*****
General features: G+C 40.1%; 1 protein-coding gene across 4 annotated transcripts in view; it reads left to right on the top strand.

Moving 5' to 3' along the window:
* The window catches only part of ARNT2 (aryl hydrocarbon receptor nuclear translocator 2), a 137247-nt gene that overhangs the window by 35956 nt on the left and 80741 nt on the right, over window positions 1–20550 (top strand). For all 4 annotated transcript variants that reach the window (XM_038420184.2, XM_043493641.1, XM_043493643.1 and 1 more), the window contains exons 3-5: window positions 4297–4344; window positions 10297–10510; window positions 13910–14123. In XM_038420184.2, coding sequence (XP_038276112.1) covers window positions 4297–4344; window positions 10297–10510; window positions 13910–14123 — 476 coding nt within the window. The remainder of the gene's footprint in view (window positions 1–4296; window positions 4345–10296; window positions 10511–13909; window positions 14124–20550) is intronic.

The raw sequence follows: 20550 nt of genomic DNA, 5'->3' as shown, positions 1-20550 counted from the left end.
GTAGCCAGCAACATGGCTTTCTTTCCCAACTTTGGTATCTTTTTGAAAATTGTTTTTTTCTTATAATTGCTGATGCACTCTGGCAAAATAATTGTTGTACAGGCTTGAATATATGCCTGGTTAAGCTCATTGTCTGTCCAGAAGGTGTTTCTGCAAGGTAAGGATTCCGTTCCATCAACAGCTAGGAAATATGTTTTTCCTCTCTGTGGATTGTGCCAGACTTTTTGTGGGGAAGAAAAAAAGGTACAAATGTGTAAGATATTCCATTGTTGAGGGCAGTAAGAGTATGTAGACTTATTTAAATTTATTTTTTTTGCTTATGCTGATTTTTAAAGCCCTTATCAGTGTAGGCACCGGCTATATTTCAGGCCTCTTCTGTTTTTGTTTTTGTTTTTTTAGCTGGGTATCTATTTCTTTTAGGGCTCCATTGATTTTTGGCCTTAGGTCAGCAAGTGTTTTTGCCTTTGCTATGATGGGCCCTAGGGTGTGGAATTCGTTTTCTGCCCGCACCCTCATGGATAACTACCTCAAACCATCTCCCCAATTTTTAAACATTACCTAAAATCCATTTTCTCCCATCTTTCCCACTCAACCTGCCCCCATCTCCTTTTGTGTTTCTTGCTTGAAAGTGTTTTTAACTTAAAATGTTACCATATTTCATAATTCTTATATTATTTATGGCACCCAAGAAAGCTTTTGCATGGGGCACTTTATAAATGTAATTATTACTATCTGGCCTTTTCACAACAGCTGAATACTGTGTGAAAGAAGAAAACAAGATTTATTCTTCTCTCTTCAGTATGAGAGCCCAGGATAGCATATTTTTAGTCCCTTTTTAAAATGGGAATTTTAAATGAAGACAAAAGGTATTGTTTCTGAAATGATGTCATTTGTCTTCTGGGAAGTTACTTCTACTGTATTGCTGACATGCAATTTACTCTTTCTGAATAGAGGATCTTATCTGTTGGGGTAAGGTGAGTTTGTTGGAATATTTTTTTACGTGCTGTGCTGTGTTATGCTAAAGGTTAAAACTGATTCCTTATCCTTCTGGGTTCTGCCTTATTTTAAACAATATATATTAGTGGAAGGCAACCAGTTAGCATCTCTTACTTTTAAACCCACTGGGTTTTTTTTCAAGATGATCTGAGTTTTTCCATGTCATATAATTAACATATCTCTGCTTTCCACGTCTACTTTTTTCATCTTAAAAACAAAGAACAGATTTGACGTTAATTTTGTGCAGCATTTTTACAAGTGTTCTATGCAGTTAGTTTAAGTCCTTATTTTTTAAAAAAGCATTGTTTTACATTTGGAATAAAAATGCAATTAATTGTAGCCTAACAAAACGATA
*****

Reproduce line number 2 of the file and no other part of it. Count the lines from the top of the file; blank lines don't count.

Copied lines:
Moving 5' to 3' along the window: